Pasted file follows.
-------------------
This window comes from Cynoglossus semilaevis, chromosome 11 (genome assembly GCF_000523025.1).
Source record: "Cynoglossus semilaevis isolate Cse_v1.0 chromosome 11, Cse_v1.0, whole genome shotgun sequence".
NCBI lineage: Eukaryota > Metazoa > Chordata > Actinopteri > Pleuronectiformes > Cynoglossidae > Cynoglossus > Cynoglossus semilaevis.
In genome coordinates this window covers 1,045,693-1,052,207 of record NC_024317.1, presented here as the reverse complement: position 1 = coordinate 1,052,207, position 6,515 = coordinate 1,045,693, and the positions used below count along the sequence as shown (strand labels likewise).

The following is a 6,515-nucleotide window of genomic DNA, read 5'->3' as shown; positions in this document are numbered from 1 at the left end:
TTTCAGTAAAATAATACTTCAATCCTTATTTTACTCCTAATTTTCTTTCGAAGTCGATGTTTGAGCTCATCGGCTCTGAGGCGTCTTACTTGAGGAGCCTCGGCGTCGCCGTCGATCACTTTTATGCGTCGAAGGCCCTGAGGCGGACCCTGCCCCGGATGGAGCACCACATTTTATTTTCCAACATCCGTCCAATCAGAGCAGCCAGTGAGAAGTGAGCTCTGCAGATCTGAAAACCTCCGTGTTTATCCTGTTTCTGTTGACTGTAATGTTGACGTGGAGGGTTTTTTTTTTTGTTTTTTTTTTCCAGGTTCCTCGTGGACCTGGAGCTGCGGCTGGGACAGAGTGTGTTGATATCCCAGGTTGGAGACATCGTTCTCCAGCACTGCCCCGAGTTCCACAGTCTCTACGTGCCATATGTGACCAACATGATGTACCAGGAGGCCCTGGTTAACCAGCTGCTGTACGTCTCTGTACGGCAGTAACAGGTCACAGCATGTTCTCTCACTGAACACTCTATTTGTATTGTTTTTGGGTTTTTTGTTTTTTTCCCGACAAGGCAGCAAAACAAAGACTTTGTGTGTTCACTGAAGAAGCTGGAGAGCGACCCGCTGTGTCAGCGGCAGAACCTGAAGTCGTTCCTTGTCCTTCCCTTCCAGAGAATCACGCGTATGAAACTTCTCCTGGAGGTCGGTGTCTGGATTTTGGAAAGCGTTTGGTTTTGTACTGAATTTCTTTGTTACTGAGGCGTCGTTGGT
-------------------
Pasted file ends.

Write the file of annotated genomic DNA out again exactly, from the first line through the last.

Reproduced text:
This window comes from Cynoglossus semilaevis, chromosome 11 (genome assembly GCF_000523025.1).
Source record: "Cynoglossus semilaevis isolate Cse_v1.0 chromosome 11, Cse_v1.0, whole genome shotgun sequence".
NCBI lineage: Eukaryota > Metazoa > Chordata > Actinopteri > Pleuronectiformes > Cynoglossidae > Cynoglossus > Cynoglossus semilaevis.
In genome coordinates this window covers 1,045,693-1,052,207 of record NC_024317.1, presented here as the reverse complement: position 1 = coordinate 1,052,207, position 6,515 = coordinate 1,045,693, and the positions used below count along the sequence as shown (strand labels likewise).

The following is a 6,515-nucleotide window of genomic DNA, read 5'->3' as shown; positions in this document are numbered from 1 at the left end:
TTTCAGTAAAATAATACTTCAATCCTTATTTTACTCCTAATTTTCTTTCGAAGTCGATGTTTGAGCTCATCGGCTCTGAGGCGTCTTACTTGAGGAGCCTCGGCGTCGCCGTCGATCACTTTTATGCGTCGAAGGCCCTGAGGCGGACCCTGCCCCGGATGGAGCACCACATTTTATTTTCCAACATCCGTCCAATCAGAGCAGCCAGTGAGAAGTGAGCTCTGCAGATCTGAAAACCTCCGTGTTTATCCTGTTTCTGTTGACTGTAATGTTGACGTGGAGGGTTTTTTTTTTTGTTTTTTTTTTCCAGGTTCCTCGTGGACCTGGAGCTGCGGCTGGGACAGAGTGTGTTGATATCCCAGGTTGGAGACATCGTTCTCCAGCACTGCCCCGAGTTCCACAGTCTCTACGTGCCATATGTGACCAACATGATGTACCAGGAGGCCCTGGTTAACCAGCTGCTGTACGTCTCTGTACGGCAGTAACAGGTCACAGCATGTTCTCTCACTGAACACTCTATTTGTATTGTTTTTGGGTTTTTTGTTTTTTTCCCGACAAGGCAGCAAAACAAAGACTTTGTGTGTTCACTGAAGAAGCTGGAGAGCGACCCGCTGTGTCAGCGGCAGAACCTGAAGTCGTTCCTTGTCCTTCCCTTCCAGAGAATCACGCGTATGAAACTTCTCCTGGAGGTCGGTGTCTGGATTTTGGAAAGCGTTTGGTTTTGTACTGAATTTCTTTGTTACTGAGGCGTCGTTGGT